Is the GOP condemned to repeat 1958?

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IN THE AFTERMATH of George W. Bush’s reelection as president two years ago, Karl Rove amused himself and his boss with a battery-powered “Redneck Horn.” At the touch of a button, the device would yell insults in a raucous Southern accent, providing automated road rage for red-state Republicans. The toy’s abusive messages included “slow down, dumbass!”; “hey, hog neck, who taught you how to drive?”; “are you freaking blind?”; and “you’re a goddamn moron!”

How they all laughed in the White House, if the Bush administration’s renegade court historian, Bob Woodward, is to be believed.

Today, however, the joke is on them. The Redneck Horn could now just as easily be used by ordinary Americans to express their frustration not merely with Bush but with the entire Republican Party. With a little more than a week remaining until the congressional midterm elections Nov. 7, some opinion polls indicate that “you’re a goddamn moron!” is precisely the message voters intend to send the White House. Certainly, “freaking blind” sums up the majority view of the administration’s policy in Iraq.


The latest USA Today/Gallup poll has the Democrats leading the Republicans by 53% to 38% among registered voters, as large as any Democratic lead since 1982. Gallup analysts say there is a “significant probability” that the Democrats could win the 15 seats they need to take control of the House. Some pessimistic Republicans fear that they could lose as many as 30 seats. There are even those whose recurring nightmare is the loss of the Senate too, though here the Democrats have a steeper hill to climb (a net gain of six seats out of 33 that are being contested).

But history certainly does suggest that a Democratic triumph is possible. President Bush’s job approval rating is a miserable 37%. The last time a president was that unpopular on the eve of the midterms was when Harry Truman was in the White House. Public approval of Congress is even lower, at 26%. Two-thirds of Americans say they are dissatisfied with the way things are going in the country. These figures recall the oft-cited midterm elections of 1994, when it was the Democrats who lost control of the House to Newt Gingrich’s rampant Republicans.

A better analogy may be 1958, when the Republicans lost 48 House seats (giving the Democrats an unassailable majority) during Dwight Eisenhower’s second term.

The parallel is especially intriguing because it was a combination of security concerns and economic woes that did the damage then. There had been a severe recession in the winter of 1957-58. But it was foreign policy that was on many people’s minds. The previous year, the Soviets had successfully launched their Sputnik satellite, causing consternation among Americans, who had assumed their country had a built-in technological advantage in both the Cold War and the space race. Civil war was raging in Cuba; Fidel Castro was just a few months from victory. And in July, a coup d’etat had overthrown King Faisal II of -- guess where? -- Iraq, the prelude to the Baathist takeover of power in that country in 1963. American troops had been dispatched to Lebanon in response.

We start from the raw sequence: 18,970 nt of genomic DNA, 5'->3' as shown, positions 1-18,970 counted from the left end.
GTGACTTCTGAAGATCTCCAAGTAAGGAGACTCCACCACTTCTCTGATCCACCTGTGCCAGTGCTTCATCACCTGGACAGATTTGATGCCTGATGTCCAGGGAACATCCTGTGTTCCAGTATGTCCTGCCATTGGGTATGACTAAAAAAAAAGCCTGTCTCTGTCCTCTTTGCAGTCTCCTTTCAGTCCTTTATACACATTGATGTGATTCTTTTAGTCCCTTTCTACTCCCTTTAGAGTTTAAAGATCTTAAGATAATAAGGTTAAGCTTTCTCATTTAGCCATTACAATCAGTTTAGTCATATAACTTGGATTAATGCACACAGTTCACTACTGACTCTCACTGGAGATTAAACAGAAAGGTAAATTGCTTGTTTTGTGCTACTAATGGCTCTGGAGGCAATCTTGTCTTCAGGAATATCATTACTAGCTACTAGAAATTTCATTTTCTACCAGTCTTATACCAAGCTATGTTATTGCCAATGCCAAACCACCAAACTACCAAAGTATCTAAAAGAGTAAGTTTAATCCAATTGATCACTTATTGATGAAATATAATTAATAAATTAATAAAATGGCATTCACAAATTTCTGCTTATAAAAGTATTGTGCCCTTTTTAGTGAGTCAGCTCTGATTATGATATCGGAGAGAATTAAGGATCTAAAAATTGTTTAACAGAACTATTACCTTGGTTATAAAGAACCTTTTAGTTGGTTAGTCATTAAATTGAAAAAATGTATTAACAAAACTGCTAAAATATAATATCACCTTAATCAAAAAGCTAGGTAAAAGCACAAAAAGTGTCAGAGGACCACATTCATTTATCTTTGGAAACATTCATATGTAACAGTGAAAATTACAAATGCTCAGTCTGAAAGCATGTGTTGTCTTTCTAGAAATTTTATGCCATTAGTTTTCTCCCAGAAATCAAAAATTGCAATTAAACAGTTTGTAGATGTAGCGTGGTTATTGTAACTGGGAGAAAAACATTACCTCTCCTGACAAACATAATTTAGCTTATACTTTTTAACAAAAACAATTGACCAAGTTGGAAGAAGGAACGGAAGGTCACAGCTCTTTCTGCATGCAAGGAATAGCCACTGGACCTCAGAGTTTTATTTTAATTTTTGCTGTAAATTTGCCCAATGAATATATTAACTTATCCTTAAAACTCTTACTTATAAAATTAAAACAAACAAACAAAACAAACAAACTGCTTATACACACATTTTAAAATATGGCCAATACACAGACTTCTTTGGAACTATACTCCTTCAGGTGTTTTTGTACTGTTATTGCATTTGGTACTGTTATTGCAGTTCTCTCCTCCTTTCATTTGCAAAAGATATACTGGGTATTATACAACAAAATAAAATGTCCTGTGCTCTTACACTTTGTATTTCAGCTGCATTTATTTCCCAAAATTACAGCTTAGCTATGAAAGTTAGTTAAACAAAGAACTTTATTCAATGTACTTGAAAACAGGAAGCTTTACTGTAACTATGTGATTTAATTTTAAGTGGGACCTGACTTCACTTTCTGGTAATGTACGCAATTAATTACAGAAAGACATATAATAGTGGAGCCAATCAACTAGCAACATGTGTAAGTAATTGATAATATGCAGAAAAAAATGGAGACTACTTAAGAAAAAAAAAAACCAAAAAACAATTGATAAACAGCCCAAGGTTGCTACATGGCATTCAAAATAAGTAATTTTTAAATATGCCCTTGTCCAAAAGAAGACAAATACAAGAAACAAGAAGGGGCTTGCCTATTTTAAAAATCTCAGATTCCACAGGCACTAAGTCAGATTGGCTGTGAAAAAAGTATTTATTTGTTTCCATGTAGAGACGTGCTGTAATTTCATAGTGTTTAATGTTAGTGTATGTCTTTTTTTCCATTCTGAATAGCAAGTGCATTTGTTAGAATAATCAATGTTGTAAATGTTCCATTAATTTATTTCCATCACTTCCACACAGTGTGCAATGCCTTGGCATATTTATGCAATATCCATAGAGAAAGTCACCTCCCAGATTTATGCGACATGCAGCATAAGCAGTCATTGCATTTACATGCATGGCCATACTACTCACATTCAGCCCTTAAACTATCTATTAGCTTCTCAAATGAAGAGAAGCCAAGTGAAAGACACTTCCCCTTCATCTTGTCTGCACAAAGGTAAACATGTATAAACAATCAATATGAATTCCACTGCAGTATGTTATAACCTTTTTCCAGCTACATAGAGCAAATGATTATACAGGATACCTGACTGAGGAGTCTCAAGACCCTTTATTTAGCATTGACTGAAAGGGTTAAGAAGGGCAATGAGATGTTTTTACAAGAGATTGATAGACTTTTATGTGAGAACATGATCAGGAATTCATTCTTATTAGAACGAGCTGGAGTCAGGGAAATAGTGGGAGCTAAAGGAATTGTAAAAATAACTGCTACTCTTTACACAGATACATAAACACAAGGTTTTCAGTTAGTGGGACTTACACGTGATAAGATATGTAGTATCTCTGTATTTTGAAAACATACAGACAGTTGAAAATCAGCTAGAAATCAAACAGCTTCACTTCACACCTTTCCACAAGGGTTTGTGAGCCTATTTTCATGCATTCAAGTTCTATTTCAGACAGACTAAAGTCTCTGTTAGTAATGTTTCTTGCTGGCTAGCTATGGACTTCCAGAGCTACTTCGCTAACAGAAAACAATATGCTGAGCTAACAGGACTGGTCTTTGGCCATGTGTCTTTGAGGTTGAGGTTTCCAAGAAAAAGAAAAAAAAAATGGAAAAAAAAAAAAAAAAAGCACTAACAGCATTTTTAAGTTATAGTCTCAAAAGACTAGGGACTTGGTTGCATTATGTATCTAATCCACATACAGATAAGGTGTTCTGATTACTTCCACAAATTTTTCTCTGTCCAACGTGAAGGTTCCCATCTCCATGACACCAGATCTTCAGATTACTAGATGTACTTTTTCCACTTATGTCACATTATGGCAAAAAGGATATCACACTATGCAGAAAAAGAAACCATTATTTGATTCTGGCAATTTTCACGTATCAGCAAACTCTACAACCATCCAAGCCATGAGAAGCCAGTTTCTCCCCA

Ring any bells?

What’s more, as happened in 1958, the combination of foreign policy setbacks and economic disappointments could set the stage not merely for Democratic gains at the midterms but for a Democratic victory in the presidential election two years down the line. Intriguingly, there is already a John F. Kennedy figure on the scene who, he recently admitted, has “thought about the possibility” of a bid for the White House. Youthful, charismatic and the personification of the American dream, Barack Obama, the junior senator from Illinois, has been this autumn’s media sensation, his face on every talk show, his name in every column, his book rivaling Woodward’s in the charts.

You think the U.S. is not ready for a black president? Well, back in 1958 you’d probably have said the same about an Irish Catholic.


But before Democrats get too giddy, they should bear in mind that gerrymandering, campaign finance and local factors tend to favor incumbents, and some issues can still be counted on to rally the Republican base in the sprawling American exurbs. Yes, they hate gay marriage. No, they don’t mind torturing terrorist suspects. And no, they’ll never vote for a Democrat.

But the crucial question is: Will they vote at all? Forty-eight years ago, in a very similar political situation, less than 20 million votes were cast for Republican candidates in the midterms. That was little more than half the number who had voted for Eisenhower two years before. Could today’s GOP end up being -- in the argot of the military -- “FUBAR” (fouled up beyond all repair) in the same way? Only a dumbass -- or a hog neck, or a moron -- would rule it out completely.